I think that we'll be able to learn from what's going on in Utah," Goldstein said. "And I think we'll be able to learn that enacting a voluntary no sell list policy is feasible. It's feasible politically.
–Evan Goldstein, assistant professor in the department of population health sciences
The proposal would allow a person to fill out the form in front of a medical professional who would verify the individual's identity and then allow the medical professional to take the form to law enforcement on behalf of the individual.
Eliason said the change is to help "streamline" the process as it's "too unduly burdensome right now."
When it comes to creating policy to reduce firearm suicides, there's "no magic wand," Goldstein said.
"It's all about the public policy toolbox and a voluntary do not sell firearms list has the potential to be another tool in the toolbox for trying to help reduce firearm suicide deaths," Goldstein said.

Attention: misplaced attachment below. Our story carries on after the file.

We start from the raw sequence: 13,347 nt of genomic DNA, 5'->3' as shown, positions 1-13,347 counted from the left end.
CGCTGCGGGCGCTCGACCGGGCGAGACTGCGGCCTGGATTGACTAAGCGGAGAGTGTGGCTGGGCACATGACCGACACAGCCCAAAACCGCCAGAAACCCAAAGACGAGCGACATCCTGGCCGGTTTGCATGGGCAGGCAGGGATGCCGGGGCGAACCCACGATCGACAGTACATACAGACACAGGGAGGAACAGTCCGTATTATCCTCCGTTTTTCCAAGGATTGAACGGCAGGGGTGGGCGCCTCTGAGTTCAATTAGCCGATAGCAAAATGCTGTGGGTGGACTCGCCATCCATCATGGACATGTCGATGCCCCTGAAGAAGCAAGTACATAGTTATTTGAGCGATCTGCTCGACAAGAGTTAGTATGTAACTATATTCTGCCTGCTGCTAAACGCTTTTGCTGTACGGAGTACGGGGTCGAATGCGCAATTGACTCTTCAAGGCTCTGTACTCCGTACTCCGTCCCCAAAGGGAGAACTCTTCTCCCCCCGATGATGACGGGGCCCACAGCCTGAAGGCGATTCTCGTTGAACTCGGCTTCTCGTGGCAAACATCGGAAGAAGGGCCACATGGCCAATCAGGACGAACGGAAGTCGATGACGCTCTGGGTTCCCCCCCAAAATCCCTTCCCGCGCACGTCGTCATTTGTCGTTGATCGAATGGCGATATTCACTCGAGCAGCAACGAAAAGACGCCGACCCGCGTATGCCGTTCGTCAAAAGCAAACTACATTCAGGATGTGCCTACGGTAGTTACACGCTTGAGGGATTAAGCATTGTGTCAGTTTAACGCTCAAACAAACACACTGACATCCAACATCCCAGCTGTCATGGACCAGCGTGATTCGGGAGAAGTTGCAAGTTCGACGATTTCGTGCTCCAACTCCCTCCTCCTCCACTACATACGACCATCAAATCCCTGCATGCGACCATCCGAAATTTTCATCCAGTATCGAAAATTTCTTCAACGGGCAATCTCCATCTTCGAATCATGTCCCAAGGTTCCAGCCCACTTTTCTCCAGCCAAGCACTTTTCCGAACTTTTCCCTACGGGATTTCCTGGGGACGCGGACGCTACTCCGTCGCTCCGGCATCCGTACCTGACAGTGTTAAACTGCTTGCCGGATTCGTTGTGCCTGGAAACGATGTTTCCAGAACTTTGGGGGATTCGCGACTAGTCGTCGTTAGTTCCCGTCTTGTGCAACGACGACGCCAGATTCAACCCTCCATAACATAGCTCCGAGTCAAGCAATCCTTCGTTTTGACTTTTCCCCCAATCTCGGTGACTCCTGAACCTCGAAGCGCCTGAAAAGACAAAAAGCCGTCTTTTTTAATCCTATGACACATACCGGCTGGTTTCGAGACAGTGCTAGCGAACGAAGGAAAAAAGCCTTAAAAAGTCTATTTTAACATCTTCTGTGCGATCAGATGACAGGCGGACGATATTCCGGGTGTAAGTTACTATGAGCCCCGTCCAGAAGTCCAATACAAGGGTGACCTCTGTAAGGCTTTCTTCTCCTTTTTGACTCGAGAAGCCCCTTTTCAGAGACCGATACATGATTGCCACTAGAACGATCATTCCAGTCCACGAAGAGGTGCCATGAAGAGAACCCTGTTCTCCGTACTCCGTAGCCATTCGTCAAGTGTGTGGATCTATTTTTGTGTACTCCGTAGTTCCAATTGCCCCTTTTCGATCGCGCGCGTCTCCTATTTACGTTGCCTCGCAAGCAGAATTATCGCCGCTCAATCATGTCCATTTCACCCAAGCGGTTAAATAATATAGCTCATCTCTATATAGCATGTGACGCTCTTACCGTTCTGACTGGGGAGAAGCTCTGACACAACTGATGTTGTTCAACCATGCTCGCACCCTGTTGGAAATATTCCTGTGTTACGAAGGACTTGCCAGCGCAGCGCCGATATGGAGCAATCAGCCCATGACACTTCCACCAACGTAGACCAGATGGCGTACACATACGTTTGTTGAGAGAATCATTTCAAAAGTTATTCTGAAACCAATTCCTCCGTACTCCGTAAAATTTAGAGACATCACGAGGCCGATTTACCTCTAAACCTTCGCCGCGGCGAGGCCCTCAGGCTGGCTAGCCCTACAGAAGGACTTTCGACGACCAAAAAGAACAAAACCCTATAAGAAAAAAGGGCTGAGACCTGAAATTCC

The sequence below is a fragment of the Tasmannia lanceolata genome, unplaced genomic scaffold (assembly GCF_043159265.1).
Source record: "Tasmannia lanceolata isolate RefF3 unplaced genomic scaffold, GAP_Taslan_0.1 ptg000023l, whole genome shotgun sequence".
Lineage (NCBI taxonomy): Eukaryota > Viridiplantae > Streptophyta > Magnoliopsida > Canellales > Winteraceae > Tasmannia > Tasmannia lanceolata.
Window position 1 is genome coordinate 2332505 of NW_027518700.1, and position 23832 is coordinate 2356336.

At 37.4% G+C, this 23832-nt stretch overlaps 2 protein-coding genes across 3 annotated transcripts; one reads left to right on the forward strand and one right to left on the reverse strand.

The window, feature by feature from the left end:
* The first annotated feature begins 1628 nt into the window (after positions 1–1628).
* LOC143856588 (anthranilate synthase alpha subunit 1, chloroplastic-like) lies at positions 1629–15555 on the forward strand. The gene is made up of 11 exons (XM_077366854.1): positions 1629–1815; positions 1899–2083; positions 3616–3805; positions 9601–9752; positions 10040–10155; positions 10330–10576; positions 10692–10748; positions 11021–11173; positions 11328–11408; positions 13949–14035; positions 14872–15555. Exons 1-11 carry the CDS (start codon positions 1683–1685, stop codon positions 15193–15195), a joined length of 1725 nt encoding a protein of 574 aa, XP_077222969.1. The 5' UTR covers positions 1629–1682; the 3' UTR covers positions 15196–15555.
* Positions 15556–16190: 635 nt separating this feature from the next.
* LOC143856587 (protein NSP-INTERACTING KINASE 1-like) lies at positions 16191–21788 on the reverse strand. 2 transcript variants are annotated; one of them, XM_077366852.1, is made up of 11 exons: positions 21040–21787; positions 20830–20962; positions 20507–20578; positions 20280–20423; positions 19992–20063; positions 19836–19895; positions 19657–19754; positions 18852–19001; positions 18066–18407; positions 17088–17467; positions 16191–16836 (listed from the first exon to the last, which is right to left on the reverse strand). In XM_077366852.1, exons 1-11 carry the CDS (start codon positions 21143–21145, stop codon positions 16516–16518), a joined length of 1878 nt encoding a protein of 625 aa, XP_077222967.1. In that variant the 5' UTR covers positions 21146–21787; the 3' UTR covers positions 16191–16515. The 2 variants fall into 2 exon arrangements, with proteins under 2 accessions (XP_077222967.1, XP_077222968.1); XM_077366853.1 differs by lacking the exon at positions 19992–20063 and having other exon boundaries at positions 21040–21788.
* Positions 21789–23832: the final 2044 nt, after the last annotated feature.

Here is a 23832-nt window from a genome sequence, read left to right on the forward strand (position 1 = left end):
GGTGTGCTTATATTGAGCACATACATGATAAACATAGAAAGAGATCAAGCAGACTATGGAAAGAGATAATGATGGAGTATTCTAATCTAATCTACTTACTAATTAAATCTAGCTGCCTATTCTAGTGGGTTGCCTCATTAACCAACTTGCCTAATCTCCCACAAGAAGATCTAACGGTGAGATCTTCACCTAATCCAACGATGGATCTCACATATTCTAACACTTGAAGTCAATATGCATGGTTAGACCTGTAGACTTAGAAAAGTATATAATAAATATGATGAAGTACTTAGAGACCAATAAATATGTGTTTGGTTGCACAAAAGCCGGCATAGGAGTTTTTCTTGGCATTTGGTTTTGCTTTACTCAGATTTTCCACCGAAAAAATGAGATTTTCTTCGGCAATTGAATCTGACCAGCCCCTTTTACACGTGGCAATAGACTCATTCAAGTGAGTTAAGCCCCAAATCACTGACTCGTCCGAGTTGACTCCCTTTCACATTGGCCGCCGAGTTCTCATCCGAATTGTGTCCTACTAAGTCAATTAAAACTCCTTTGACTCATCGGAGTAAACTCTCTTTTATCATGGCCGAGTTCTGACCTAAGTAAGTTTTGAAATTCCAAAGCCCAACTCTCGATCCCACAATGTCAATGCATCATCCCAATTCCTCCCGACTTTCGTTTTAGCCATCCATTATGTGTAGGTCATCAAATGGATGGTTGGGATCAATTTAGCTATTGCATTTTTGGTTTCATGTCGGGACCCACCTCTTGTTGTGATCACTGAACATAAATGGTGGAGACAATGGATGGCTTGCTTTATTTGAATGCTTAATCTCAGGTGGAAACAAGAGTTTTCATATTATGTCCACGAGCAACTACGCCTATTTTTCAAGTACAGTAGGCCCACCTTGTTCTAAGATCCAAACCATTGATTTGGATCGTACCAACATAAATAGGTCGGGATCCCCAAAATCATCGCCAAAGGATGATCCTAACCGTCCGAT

As of now, there isn't much research on the program's effectiveness but one study published with the American Association of Suicidology in 2016 suggests individuals in a mental health crisis would make the choice to voluntarily restrict themselves from purchasing a firearm.
The study found 46% of individuals who were receiving psychiatric care indicated willingness to restrict themselves from possessing a gun and would utilize a "do not sell" program.
How does gun access play into suicide rates?